- Is there a mechanism by which my child or children may continue to be eligible for immigrant visas as my dependents based on my approved I-526 petition and if so, how does it work?
Yes, the Child Status Protection Act (CSPA) was enacted in order to protect children of petitioners against lengthy petition processing times. Where its protection applies, the dependent’s age is “frozen” under that of 21, allowing the child to obtain permanent residence as a derivative beneficiary of the I-526 petition by the parent. The determination of whether or not the protection of CSPA applies is made when the petition priority date becomes current. At that time, the number of days the petition was pending is deducted from the child’s biological age. Assuming the resulting number is under 21 (even if it’s days shy), the CSPA protections apply and the child has one year to seek to acquire his or her immigrant visa.
- What if I have a child who may turn 21 after my I-526 petition has been approved? How do I determine whether my child can avail themselves of the protections of CSPA? If the I-526 petition is approved prior to the retrogression taking effect, the priority date of the petition will still be current. If this is the case, the child’s “CSPA age” would be under 21, and the child would have one year to seek to acquire his or her permanent resident status. The Department of State (DOS) has previously issued guidance that the following can serve to qualify as “seeking to acquire” an immigrant visa:
- Submission of the I-485 Adjustment of Status Application (“AOS”, “adjustment of status”);
- Submission of the DS-260;
- Payment of the immigrant visa fee bill; Submission of a DS-230 to the NVC;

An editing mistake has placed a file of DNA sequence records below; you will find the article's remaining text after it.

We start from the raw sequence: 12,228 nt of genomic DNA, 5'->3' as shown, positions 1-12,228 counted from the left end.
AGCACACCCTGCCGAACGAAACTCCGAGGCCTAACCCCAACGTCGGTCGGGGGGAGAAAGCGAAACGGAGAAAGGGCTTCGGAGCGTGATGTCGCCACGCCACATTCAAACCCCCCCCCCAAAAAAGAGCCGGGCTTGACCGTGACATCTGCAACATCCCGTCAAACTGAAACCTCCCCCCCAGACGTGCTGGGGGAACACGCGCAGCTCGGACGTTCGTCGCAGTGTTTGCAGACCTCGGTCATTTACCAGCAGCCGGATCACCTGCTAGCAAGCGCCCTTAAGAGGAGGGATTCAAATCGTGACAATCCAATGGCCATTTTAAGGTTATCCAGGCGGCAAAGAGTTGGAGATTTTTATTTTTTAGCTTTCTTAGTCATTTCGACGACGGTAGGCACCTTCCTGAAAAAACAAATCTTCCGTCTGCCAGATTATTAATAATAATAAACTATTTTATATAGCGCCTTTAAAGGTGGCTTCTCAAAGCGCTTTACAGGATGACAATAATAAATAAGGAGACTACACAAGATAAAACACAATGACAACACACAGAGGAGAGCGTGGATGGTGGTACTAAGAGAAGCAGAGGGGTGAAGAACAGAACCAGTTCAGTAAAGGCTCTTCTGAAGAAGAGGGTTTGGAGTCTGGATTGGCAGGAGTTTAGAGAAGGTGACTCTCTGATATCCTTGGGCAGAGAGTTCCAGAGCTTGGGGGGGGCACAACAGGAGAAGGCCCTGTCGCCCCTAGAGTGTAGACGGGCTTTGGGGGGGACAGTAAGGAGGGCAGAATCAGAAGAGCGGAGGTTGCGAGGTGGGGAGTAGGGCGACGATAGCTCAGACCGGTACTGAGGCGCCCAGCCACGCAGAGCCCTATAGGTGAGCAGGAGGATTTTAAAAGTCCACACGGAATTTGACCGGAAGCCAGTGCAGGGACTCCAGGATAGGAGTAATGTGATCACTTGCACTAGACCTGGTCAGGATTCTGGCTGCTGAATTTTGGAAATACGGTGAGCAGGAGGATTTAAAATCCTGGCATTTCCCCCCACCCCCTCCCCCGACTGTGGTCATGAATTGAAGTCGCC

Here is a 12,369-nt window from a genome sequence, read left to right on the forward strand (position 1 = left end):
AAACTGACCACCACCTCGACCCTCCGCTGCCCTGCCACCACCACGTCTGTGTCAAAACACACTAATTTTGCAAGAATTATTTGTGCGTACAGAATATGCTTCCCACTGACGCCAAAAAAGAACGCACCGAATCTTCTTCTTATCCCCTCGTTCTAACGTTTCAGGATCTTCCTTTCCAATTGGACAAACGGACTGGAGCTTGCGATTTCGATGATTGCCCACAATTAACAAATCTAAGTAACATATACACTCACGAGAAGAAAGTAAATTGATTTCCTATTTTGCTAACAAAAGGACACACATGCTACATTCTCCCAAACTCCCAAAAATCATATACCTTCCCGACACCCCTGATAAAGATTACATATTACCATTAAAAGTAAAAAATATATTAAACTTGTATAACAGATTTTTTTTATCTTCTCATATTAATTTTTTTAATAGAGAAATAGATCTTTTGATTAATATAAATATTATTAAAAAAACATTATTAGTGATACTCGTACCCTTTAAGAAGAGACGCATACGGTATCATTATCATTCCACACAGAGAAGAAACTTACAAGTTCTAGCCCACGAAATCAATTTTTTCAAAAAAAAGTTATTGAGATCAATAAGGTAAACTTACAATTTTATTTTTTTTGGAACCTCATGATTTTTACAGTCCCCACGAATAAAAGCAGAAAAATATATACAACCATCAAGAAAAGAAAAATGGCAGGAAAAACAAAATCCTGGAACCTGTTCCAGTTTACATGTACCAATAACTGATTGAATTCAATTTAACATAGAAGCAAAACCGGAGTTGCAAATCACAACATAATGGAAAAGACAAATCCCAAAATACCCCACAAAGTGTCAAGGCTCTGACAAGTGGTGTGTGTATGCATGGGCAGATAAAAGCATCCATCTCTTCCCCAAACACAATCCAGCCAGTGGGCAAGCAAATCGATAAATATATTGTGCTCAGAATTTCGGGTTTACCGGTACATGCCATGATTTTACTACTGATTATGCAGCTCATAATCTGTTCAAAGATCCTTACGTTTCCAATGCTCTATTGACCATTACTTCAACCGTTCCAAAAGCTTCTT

- Submission of a Form I-824, Application for Following to Join Beneficiary, where the child is located abroad and the I-526 investor is located in the U.S.; or
- Other Steps
It is important to remember each of those activities listed by themselves would serve to qualify under the CSPA requirements as “seeking to acquire” an immigrant visa, preserving the child’s CSPA protection. Where the petition was approved and forwarded to the National Visa Center (NVC), DOS recommends paying the visa fee bill via cashier’s check, or electronically where possible. Alternatively, case law and DOS guidance show that repeated contacts and requests to DOS, including continuing inquiries and specific expression of intent to proceed can also qualify as satisfying the requirement of “seeking to acquire.” Finally, DOS guidance states that it may be possible to satisfy the CSPA requirements even after the priority date has once again become current after the retrogression announcement.
- What do I do if I haven’t received a fee bill from the NVC but my I-526 Petition is approved before July 1, 2019?
If you have a dependent child who may potentially age out (those children over the age of 17 at the time of I-526 Petition approval), there may be other ways to preserve the dependent child’s age for immigration purposes, and it is advisable to contact legal counsel.